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5/18. Systemic cytomegalovirus infection complicating ulcerative colitis: a case report and review of the literature.

    cytomegalovirus is a common infection worldwide and in the immunocompromised individual it can be a major cause of morbidity and mortality. In patients with inflammatory bowel disease cytomegalovirus infection has been described in both immunocompetent and immunocompromised individuals. A 34 year old man with an exacerbation of his colitis was diagnosed as having both cytomegalovirus colitis and hepatitis. The diagnosis was made on the classical appearance of "owl's eye" inclusion bodies on colonic and hepatic biopsies and, in addition, viral serology and polymerase chain reaction (PCR) analysis of the cytomegalovirus dna copy number. Fourteen days of treatment with ganciclovir led to a prompt improvement in the symptoms of colitis, resolution of the pyrexia, normalisation of the liver function tests, and clearance of the virus, as measured by a negative cytomegalovirus dna PCR. cytomegalovirus infection is a potentially fatal complication of treatment induced immunosuppression in patients with inflammatory bowel disease. As in this case, infection may be systemic and not confined to the intestine. Prompt diagnosis using histology, serology, and PCR analysis allows prompt introduction of therapy and an improved prognosis.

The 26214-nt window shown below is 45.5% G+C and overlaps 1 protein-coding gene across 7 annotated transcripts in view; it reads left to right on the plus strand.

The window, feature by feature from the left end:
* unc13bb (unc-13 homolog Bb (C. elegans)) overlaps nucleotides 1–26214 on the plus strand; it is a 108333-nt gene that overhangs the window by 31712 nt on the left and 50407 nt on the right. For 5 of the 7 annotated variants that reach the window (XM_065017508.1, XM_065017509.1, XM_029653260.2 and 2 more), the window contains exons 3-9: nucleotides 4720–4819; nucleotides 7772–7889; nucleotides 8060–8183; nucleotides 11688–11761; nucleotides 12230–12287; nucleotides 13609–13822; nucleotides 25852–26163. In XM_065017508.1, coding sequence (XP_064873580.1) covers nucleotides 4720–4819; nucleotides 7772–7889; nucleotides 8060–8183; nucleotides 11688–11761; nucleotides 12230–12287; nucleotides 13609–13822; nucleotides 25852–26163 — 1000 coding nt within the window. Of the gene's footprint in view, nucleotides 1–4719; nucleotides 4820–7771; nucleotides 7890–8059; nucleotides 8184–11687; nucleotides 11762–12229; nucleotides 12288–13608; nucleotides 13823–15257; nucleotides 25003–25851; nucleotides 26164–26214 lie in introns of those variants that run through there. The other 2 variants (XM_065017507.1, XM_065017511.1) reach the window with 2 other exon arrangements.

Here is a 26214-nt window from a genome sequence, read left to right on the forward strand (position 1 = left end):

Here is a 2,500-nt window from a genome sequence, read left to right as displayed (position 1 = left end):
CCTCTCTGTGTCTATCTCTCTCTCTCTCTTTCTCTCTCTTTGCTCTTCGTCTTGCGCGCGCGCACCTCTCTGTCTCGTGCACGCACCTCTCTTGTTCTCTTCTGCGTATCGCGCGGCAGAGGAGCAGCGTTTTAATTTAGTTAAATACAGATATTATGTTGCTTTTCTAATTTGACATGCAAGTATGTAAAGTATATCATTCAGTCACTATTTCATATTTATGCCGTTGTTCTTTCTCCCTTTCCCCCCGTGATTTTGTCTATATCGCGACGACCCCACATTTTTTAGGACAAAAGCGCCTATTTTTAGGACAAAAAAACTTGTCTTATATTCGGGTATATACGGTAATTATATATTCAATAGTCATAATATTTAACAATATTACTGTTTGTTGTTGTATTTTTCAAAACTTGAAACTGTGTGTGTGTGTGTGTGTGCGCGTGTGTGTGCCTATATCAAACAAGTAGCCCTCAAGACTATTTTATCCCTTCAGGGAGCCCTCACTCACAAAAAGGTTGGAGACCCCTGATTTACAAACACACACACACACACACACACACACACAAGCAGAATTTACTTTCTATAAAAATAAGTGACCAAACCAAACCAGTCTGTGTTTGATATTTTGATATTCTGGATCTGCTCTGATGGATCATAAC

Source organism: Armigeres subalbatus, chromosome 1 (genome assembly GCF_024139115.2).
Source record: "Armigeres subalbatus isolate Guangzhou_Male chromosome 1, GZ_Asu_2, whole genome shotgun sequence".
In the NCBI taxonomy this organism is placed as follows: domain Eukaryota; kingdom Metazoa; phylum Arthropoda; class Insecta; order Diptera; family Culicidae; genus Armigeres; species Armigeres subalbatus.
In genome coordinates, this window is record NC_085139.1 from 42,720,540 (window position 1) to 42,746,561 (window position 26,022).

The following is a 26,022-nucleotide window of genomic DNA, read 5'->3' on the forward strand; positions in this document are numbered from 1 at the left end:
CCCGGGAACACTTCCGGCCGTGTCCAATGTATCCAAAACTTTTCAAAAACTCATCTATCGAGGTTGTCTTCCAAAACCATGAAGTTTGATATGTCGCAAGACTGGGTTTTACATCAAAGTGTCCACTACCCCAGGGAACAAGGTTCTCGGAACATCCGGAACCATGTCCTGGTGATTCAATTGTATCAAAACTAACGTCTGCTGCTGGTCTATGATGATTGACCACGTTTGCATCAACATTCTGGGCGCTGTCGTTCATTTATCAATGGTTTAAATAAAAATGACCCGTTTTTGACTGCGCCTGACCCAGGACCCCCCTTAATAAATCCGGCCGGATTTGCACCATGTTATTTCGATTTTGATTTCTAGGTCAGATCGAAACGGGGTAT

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6/18. Clinical heterogeneity of neonatal intrahepatic cholestasis caused by citrin deficiency: case reports from 16 patients.

    A deficiency of citrin, which is encoded by the SLC25A13 gene, causes both adult-onset type II citrullinemia (CTLN2) and neonatal intrahepatic cholestasis (NICCD). We analyzed 16 patients with NICCD to clarify the clinical features of the disease. Severe intrahepatic cholestasis with fatty liver was the most common symptom, but the accompanying clinical features were variable, namely; suspected cases of neonatal hepatitis or biliary atresia, positive results from newborn screening, tyrosinemia, failure to thrive, hemolytic anemia, bleeding tendencies and ketotic hypoglycemia. Laboratory data showed elevated serum bile acid levels, hypoproteinemia, low levels of vitamin k-dependent coagulation factors, and hypergalactosemia. Hypercitrullinemia was detected in 11 out of 15 patients examined. Most of the patients were given a lactose-free and/or medium chain triglycerides-enriched formula and lipid-soluble vitamins. The prognosis of the 16 patients is going fairy well at present, but we should observe these patients carefully to see if they manifest any symptom of CTLN2 in the future.